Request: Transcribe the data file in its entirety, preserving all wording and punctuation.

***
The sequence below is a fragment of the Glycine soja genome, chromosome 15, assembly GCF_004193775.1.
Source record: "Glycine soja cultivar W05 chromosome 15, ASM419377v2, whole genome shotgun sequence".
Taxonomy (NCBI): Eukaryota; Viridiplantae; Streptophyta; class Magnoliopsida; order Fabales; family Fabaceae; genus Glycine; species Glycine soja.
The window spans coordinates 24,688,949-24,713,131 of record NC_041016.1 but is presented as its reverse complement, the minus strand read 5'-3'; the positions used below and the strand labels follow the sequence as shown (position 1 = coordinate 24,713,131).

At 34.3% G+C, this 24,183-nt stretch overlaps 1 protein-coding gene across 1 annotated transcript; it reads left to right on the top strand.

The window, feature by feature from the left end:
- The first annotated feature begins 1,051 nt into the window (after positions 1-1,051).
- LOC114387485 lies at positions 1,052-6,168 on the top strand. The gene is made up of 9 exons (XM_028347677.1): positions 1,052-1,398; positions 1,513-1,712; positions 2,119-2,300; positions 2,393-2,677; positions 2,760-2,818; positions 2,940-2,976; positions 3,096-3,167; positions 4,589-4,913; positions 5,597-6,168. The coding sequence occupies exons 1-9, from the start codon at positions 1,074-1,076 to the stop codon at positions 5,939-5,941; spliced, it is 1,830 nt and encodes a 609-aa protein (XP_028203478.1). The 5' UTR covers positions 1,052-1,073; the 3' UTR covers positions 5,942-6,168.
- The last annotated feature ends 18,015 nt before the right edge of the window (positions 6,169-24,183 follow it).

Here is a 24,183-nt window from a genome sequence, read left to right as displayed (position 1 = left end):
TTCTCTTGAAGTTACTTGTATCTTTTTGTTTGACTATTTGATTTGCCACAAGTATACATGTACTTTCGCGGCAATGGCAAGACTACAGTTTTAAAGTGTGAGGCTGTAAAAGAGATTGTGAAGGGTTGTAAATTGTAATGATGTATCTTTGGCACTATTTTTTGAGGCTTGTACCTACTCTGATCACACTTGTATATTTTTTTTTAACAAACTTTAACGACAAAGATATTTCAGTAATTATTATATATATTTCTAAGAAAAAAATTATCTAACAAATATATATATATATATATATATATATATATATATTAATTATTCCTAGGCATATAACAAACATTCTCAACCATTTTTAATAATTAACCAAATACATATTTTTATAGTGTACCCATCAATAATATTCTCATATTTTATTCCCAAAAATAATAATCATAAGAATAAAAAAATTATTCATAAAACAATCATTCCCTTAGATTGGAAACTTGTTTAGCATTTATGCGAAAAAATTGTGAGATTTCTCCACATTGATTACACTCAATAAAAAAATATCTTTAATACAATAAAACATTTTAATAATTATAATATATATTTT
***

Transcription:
The sequence below is a fragment of the Glycine soja genome, chromosome 15, assembly GCF_004193775.1.
Source record: "Glycine soja cultivar W05 chromosome 15, ASM419377v2, whole genome shotgun sequence".
Taxonomy (NCBI): Eukaryota; Viridiplantae; Streptophyta; class Magnoliopsida; order Fabales; family Fabaceae; genus Glycine; species Glycine soja.
The window spans coordinates 24,688,949-24,713,131 of record NC_041016.1 but is presented as its reverse complement, the minus strand read 5'-3'; the positions used below and the strand labels follow the sequence as shown (position 1 = coordinate 24,713,131).

At 34.3% G+C, this 24,183-nt stretch overlaps 1 protein-coding gene across 1 annotated transcript; it reads left to right on the top strand.

The window, feature by feature from the left end:
- The first annotated feature begins 1,051 nt into the window (after positions 1-1,051).
- LOC114387485 lies at positions 1,052-6,168 on the top strand. The gene is made up of 9 exons (XM_028347677.1): positions 1,052-1,398; positions 1,513-1,712; positions 2,119-2,300; positions 2,393-2,677; positions 2,760-2,818; positions 2,940-2,976; positions 3,096-3,167; positions 4,589-4,913; positions 5,597-6,168. The coding sequence occupies exons 1-9, from the start codon at positions 1,074-1,076 to the stop codon at positions 5,939-5,941; spliced, it is 1,830 nt and encodes a 609-aa protein (XP_028203478.1). The 5' UTR covers positions 1,052-1,073; the 3' UTR covers positions 5,942-6,168.
- The last annotated feature ends 18,015 nt before the right edge of the window (positions 6,169-24,183 follow it).

Here is a 24,183-nt window from a genome sequence, read left to right as displayed (position 1 = left end):
TTCTCTTGAAGTTACTTGTATCTTTTTGTTTGACTATTTGATTTGCCACAAGTATACATGTACTTTCGCGGCAATGGCAAGACTACAGTTTTAAAGTGTGAGGCTGTAAAAGAGATTGTGAAGGGTTGTAAATTGTAATGATGTATCTTTGGCACTATTTTTTGAGGCTTGTACCTACTCTGATCACACTTGTATATTTTTTTTTAACAAACTTTAACGACAAAGATATTTCAGTAATTATTATATATATTTCTAAGAAAAAAATTATCTAACAAATATATATATATATATATATATATATATATATATTAATTATTCCTAGGCATATAACAAACATTCTCAACCATTTTTAATAATTAACCAAATACATATTTTTATAGTGTACCCATCAATAATATTCTCATATTTTATTCCCAAAAATAATAATCATAAGAATAAAAAAATTATTCATAAAACAATCATTCCCTTAGATTGGAAACTTGTTTAGCATTTATGCGAAAAAATTGTGAGATTTCTCCACATTGATTACACTCAATAAAAAAATATCTTTAATACAATAAAACATTTTAATAATTATAATATATATTTT